At Beaver Lake, the lilies were a pleasant surprise. These were from July but passers by mentioned they were much more exuberant in June. Note to self: must visit them in June next year.




Sunday, August 22, 2010

Park Reflection

It did cool off late in the week, mornings started off with a light drizzle, a welcome change to the exhausting heat. Yesterday was sunny, this morning more clouds and slight wind, I hope the weather is fine where you are.

Two shots from Stanley Park, I love the protective big trees, clouds reflected on Beaver Lake.


Thursday, August 19, 2010

China Diary Day 12 The Shanghai Museum Part 2 of 2

Welcome to this week's edition of China escapade where we continue with our visit at the Shanghai Museum! In addition to last week's pottery finds, I share with you today some works from other galleries.

From the Paintings gallery, a Chinese painting of a landscape scene in brush and ink on paper, its gentle colors and shapes reminded me of our Yangtze River cruise.
Another painting, one in a series, of a village hut amongst hillsides of empty rice fields, it looked like an illustration that told a tale.
I like the picture below, a peaceful river setting, a man on his boat as he rowed up to his farmland, a fond memory of Shen Nong Stream.
A most beautiful depiction of a branch bearing fruit, possibly cherries. Sophisticated colors and very fine brushstrokes on silk, I stood in amazement.Two items from the seals gallery, the one below was carved on all 6 sides. As shown on the piece of paper, a most interesting seal sign. A landscape scenery covered the top part, a poem span over 4 side parts and the bottom bore the name of the seal bearer, stamped here in red ink or cinnabar paste.
Not all seals are square or rectangular, some are round. The one on the very left is the shape of a calabash or bottle gourd, in Mandarin it is called hulu. The one on the very right is of a bell form and at the very bottom, the thin long profile spelled out a list of characters.I wandered through the Minority Nationalities gallery, one of my favorite spots. I wished I had more time, there was too much to see. Pictured below a most exquisitely embroidered purse by the Yao Nationality. I would have liked to hold this in my hands and feel the richness of the silk stitches and fabric.
A delightful woven bag! At about halfway down, a row of double happiness characters paraded over the light blue area. Straps missing, it seemed incomplete, was this bag created for the festive occasion? Its colors so joyful and sweet I must say this was made for the bride.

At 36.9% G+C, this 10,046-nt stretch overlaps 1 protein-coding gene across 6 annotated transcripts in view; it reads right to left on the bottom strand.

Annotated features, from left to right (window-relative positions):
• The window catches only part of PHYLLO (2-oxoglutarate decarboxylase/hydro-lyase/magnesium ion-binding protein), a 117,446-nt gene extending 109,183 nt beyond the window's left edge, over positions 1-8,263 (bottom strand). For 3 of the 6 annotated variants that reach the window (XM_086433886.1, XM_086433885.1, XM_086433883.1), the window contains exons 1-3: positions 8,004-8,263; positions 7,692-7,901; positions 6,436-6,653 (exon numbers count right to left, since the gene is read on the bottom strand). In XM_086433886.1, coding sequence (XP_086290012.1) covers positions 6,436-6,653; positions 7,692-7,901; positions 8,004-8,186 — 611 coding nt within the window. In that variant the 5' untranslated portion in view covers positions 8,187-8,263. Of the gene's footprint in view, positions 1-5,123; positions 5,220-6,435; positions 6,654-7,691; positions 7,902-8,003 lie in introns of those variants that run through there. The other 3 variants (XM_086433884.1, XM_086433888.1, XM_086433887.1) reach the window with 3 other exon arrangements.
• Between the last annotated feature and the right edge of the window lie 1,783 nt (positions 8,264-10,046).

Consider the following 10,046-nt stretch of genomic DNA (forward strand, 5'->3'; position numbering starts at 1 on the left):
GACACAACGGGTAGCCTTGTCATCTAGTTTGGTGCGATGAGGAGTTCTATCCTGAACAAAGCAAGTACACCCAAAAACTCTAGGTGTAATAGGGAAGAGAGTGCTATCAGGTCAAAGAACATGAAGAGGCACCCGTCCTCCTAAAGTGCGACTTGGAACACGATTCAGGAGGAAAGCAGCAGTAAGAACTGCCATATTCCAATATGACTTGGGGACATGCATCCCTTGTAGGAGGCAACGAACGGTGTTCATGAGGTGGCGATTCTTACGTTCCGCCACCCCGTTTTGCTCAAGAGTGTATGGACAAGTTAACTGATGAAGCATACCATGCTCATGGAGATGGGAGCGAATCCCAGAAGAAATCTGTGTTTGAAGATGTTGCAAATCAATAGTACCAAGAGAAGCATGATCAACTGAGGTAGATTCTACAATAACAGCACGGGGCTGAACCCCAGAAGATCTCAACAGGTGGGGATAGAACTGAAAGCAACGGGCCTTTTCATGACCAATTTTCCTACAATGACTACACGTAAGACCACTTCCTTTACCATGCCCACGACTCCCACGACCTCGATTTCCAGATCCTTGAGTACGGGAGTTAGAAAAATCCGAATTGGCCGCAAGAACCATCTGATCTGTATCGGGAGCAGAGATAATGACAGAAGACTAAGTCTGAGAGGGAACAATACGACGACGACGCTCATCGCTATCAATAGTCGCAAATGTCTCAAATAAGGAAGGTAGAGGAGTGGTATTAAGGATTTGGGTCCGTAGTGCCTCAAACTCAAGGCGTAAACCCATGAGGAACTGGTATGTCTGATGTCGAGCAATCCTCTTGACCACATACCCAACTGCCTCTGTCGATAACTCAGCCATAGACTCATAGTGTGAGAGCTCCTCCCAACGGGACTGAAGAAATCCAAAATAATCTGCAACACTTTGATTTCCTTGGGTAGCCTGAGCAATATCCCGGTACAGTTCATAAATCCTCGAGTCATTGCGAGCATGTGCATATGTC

A handsome grouping of artifacts, I do not know nor could I make out from the tiny labels which minority nationality made them. Such festive designs, so visually enticing, I love the bright colors.
A shot of the wall display filled with finely woven fabrics and rugs. I stood there, my heart filled with joy, I felt so lucky to have set eyes on these. They are so interesting to look at closely and admire from afar.Another gallery I enjoyed was the Coins gallery, I would have like to stay there longer too! The ancient Chinese coins I was familiar with were round shaped with a square hole in the middle. I found out they were cast with a metal mould pictured below. The mould itself is an interesting form, it looked like an upside down money tree.
Some ancient cast coins shaped as square foot or pointed foot spades, I have never seen coins like these before, a new discovery!Another new find, sword coins that were circulated mainly in the Yan State. Why would anyone want money to be shaped like a weapon?
The last gallery I explored was filled with furniture, the photo below showed a living room setting. Guests would sit on opposite sides while the head of the house sat in the middle. Simple decorations adorned the room, the color of the wood emanated a warm and sincere atmosphere.
Some examples of chair designs, each one a more innovative solution for armrests than the next.A scholar's room with a shelf full of books, a table covered with scrolls of paper and calligraphy materials such as brush and ink. A peaceful setting for contemplating state matters or exploring the creative realm.
Below a fine example of Chinese carved lacquerware, I think this is a decorative stool. The entire specimen was carved so intricately I fear the damage if it was a functional piece. A sophisticated sight, the ceiling light brought out its beautiful crimson color.
Below the last shot captured on camera looking down at the museum foyer. My 5 hours at the world class museum was unbearably rushed! I remembered dashing around madly from one item to the next, gallery to gallery, especially during the last hour. There was no time to find out who or when the item was made. To make matters worse, I had grabbed only one camera battery and one memory card that held only 144 pictures! An action I regretted very much.